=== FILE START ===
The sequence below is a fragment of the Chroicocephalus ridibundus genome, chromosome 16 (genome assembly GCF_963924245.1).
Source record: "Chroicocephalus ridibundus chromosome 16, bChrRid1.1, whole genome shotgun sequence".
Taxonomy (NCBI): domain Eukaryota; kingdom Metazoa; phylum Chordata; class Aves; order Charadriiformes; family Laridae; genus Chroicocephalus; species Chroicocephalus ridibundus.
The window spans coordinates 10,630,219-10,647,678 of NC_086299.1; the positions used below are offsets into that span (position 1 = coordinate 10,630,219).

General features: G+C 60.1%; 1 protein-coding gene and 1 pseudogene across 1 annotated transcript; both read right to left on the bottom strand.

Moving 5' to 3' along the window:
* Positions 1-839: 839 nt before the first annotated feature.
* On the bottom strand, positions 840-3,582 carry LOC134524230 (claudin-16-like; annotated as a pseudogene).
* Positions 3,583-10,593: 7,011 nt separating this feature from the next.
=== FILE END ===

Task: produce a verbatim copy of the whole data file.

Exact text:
The sequence below is a fragment of the Chroicocephalus ridibundus genome, chromosome 16 (genome assembly GCF_963924245.1).
Source record: "Chroicocephalus ridibundus chromosome 16, bChrRid1.1, whole genome shotgun sequence".
Taxonomy (NCBI): domain Eukaryota; kingdom Metazoa; phylum Chordata; class Aves; order Charadriiformes; family Laridae; genus Chroicocephalus; species Chroicocephalus ridibundus.
The window spans coordinates 10,630,219-10,647,678 of NC_086299.1; the positions used below are offsets into that span (position 1 = coordinate 10,630,219).

General features: G+C 60.1%; 1 protein-coding gene and 1 pseudogene across 1 annotated transcript; both read right to left on the bottom strand.

Moving 5' to 3' along the window:
* Positions 1-839: 839 nt before the first annotated feature.
* On the bottom strand, positions 840-3,582 carry LOC134524230 (claudin-16-like; annotated as a pseudogene).
* Positions 3,583-10,593: 7,011 nt separating this feature from the next.